Medicine & Science in Sports & Exercise:
E-38 Free Communication/Poster - Vascular Function: JUNE 3, 2011 7:30 AM - 12:30 PM: ROOM: Hall B
Purkayastha, Sushmita; Saxena, Ashwini; Raven, Peter B. FACSM
University of North Texas Health Science Center, Fort Worth, TX.
(No relationships reported)
Recently, a number of studies have indicated that sympathetic activity influences cerebral vascular tone during exercise and hypotension. In humans, at rest the peripheral vasculature is controlled by the autonomic nervous system and the carotid baroreflex plays an important role in beat-to-beat blood flow regulation and arterial blood pressure.
PURPOSE: To test the hypothesis that arterial baroreflex control of sympathetic nerve activity reflexly regulates the cerebral vasculature at rest and during dynamic exercise in humans.
METHODS: In seven subjects (5 men and 2 women) pulsatile stimulation of the carotid baroreceptors was performed using neck pressure (NP) at + 40 mmHg and neck suction (NS) stimuli at - 40 mmHg at a predetermined frequency of 0.1 Hz to entrain the responses of the mean arterial blood pressure (MAP), middle cerebral artery blood velocity (MCA V) and cerebral tissue oxygenation (ScO2). The pulsatile NP/NS stimuli were performed during rest and two workload (WL) intensities; low WL at 10W and moderate WL achieving heart rates of 84 bpm (Ex84) and 130 bpm (Ex130), respectively, on an upright bicycle ergometer without and with Prazosin (72% blockade of the α-1 adrenoreceptors achieved). Measurements of beat-to-beat ABP, MCA V and ScO2 were obtained during rest and each exercise WL.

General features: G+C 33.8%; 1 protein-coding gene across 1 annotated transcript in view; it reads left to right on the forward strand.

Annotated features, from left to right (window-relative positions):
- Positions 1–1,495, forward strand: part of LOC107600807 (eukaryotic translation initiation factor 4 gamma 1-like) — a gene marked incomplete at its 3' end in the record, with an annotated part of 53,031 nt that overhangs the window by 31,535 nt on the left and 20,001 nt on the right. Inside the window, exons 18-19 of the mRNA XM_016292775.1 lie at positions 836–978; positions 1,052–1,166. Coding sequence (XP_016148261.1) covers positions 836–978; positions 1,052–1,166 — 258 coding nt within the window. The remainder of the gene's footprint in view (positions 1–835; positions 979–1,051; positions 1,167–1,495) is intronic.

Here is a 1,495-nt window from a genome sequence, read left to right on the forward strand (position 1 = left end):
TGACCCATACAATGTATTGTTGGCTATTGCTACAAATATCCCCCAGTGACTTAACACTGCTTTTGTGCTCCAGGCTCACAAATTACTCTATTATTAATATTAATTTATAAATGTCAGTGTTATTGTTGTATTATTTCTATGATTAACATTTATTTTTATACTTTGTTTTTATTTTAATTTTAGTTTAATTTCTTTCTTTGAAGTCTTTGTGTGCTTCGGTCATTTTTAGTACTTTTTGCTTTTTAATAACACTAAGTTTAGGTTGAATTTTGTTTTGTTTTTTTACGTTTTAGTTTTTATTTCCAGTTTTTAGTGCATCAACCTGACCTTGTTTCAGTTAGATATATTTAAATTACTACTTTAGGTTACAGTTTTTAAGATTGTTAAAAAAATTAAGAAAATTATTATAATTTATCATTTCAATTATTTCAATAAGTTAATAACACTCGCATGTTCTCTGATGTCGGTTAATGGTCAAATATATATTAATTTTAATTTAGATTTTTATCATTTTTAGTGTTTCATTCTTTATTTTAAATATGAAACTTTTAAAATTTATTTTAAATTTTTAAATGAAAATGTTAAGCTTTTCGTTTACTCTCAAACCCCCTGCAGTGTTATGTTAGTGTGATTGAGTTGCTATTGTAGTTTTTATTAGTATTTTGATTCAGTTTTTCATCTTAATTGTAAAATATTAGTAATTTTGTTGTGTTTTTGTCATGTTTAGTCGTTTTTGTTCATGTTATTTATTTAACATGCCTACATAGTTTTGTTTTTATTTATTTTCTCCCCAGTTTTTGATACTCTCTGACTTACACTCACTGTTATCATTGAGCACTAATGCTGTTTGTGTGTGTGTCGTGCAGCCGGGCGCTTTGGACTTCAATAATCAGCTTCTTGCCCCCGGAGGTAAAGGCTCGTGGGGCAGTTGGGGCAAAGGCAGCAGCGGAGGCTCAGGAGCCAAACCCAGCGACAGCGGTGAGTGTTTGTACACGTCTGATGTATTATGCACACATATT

RESULTS: The NP entrainment of the carotid baroreceptors augmented the power spectral density (PSD) of the MAP (P = 0.048), MCAV (P = 0.02) and ScO2 (P = 0.006) at rest and during exercise compared to no neck collar stimulation. The PSD for MCA V and ScO2 with NP stimulation was markedly greater than the PSD of MAP mediated by NP induced sympathoexcitation during rest and exercise. However, Prazosin blockade decreased the PSD of the NP stimuli of MAP, MCA V and ScO2 during rest and exercise. The percentage change of PSD from baseline measurements of MCA V and ScO2 compared to that of the MAP indicates the presence of another factor in addition to the changes in myogenic tone.
CONCLUSIONS: These data strongly suggest that in addition to the myogenic responses to the pulsatile changes in perfusion pressure, the NP/NS induced alterations in sympathetic neural activity are involved in the beat-to-beat regulation of the cerebral vasculature.